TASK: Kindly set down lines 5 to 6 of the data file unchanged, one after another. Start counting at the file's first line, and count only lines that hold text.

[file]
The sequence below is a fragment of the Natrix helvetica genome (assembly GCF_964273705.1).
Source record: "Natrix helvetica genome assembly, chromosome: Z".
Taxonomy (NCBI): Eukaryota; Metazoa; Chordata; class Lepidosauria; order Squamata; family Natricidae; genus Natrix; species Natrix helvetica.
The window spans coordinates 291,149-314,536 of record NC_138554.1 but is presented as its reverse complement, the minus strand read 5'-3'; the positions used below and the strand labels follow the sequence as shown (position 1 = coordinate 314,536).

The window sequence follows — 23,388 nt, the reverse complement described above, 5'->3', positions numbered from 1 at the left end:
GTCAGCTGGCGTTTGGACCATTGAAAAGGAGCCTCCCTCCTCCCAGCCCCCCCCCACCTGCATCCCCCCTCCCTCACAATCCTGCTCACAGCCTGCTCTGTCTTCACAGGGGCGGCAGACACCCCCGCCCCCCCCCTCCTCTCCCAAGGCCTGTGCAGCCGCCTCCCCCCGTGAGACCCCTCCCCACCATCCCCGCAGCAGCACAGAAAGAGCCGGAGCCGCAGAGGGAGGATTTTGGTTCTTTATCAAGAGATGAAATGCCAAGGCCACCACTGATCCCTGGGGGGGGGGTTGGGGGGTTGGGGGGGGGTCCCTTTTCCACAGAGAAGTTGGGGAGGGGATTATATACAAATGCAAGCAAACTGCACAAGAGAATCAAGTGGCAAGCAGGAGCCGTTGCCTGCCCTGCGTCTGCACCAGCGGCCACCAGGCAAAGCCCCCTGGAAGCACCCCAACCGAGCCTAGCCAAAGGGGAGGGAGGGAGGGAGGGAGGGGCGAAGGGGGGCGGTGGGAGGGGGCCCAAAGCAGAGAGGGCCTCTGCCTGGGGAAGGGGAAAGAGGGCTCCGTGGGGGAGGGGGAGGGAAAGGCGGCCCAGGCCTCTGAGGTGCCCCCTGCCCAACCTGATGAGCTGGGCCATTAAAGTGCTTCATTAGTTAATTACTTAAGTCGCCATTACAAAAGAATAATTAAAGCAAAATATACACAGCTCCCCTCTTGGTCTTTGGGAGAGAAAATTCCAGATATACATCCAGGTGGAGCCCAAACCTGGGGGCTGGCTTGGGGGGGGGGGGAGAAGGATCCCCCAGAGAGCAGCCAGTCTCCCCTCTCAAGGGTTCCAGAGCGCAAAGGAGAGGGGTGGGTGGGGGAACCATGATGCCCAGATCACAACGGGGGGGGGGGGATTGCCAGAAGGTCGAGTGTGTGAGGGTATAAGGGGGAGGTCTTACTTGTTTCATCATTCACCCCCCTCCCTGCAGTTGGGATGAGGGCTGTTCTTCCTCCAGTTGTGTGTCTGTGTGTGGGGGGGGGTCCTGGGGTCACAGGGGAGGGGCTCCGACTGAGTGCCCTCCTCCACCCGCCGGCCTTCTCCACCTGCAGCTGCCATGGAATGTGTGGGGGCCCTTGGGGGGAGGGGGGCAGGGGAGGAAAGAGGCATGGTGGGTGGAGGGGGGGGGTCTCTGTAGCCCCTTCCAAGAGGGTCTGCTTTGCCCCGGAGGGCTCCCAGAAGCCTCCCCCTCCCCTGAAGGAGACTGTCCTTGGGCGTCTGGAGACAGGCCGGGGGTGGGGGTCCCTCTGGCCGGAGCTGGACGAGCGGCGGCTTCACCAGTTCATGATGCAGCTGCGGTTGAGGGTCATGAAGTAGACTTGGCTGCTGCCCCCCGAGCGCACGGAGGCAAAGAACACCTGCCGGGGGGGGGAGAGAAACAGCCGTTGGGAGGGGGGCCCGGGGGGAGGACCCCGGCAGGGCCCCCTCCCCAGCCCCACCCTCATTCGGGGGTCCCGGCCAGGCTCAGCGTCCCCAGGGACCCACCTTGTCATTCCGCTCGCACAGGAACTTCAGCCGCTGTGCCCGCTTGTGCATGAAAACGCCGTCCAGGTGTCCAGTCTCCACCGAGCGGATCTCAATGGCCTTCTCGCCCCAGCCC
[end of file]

The window sequence follows — 23,388 nt, the reverse complement described above, 5'->3', positions numbered from 1 at the left end:
GTCAGCTGGCGTTTGGACCATTGAAAAGGAGCCTCCCTCCTCCCAGCCCCCCCCCACCTGCATCCCCCCTCCCTCACAATCCTGCTCACAGCCTGCTCTGTCTTCACAGGGGCGGCAGACACCCCCGCCCCCCCCCTCCTCTCCCAAGGCCTGTGCAGCCGCCTCCCCCCGTGAGACCCCTCCCCACCATCCCCGCAGCAGCACAGAAAGAGCCGGAGCCGCAGAGGGAGGATTTTGGTTCTTTATCAAGAGATGAAATGCCAAGGCCACCACTGATCCCTGGGGGGGGGGTTGGGGGGTTGGGGGGGGGTCCCTTTTCCACAGAGAAGTTGGGGAGGGGATTATATACAAATGCAAGCAAACTGCACAAGAGAATCAAGTGGCAAGCAGGAGCCGTTGCCTGCCCTGCGTCTGCACCAGCGGCCACCAGGCAAAGCCCCCTGGAAGCACCCCAACCGAGCCTAGCCAAAGGGGAGGGAGGGAGGGAGGGAGGGGCGAAGGGGGGCGGTGGGAGGGGGCCCAAAGCAGAGAGGGCCTCTGCCTGGGGAAGGGGAAAGAGGGCTCCGTGGGGGAGGGGGAGGGAAAGGCGGCCCAGGCCTCTGAGGTGCCCCCTGCCCAACCTGATGAGCTGGGCCATTAAAGTGCTTCATTAGTTAATTACTTAAGTCGCCATTACAAAAGAATAATTAAAGCAAAATATACACAGCTCCCCTCTTGGTCTTTGGGAGAGAAAATTCCAGATATACATCCAGGTGGAGCCCAAACCTGGGGGCTGGCTTGGGGGGGGGGGGAGAAGGATCCCCCAGAGAGCAGCCAGTCTCCCCTCTCAAGGGTTCCAGAGCGCAAAGGAGAGGGGTGGGTGGGGGAACCATGATGCCCAGATCACAACGGGGGGGGGGGGATTGCCAGAAGGTCGAGTGTGTGAGGGTATAAGGGGGAGGTCTTACTTGTTTCATCATTCACCCCCCTCCCTGCAGTTGGGATGAGGGCTGTTCTTCCTCCAGTTGTGTGTCTGTGTGTGGGGGGGGGTCCTGGGGTCACAGGGGAGGGGCTCCGACTGAGTGCCCTCCTCCACCCGCCGGCCTTCTCCACCTGCAGCTGCCATGGAATGTGTGGGGGCCCTTGGGGGGAGGGGGGCAGGGGAGGAAAGAGGCATGGTGGGTGGAGGGGGGGGGTCTCTGTAGCCCCTTCCAAGAGGGTCTGCTTTGCCCCGGAGGGCTCCCAGAAGCCTCCCCCTCCCCTGAAGGAGACTGTCCTTGGGCGTCTGGAGACAGGCCGGGGGTGGGGGTCCCTCTGGCCGGAGCTGGACGAGCGGCGGCTTCACCAGTTCATGATGCAGCTGCGGTTGAGGGTCATGAAGTAGACTTGGCTGCTGCCCCCCGAGCGCACGGAGGCAAAGAACACCTGCCGGGGGGGGGAGAGAAACAGCCGTTGGGAGGGGGGCCCGGGGGGAGGACCCCGGCAGGGCCCCCTCCCCAGCCCCACCCTCATTCGGGGGTCCCGGCCAGGCTCAGCGTCCCCAGGGACCCACCTTGTCATTCCGCTCGCACAGGAACTTCAGCCGCTGTGCCCGCTTGTGCATGAAAACGCCGTCCAGGTGTCCAGTCTCCACCGAGCGGATCTCAATGGCCTTCTCGCCCCAGCCC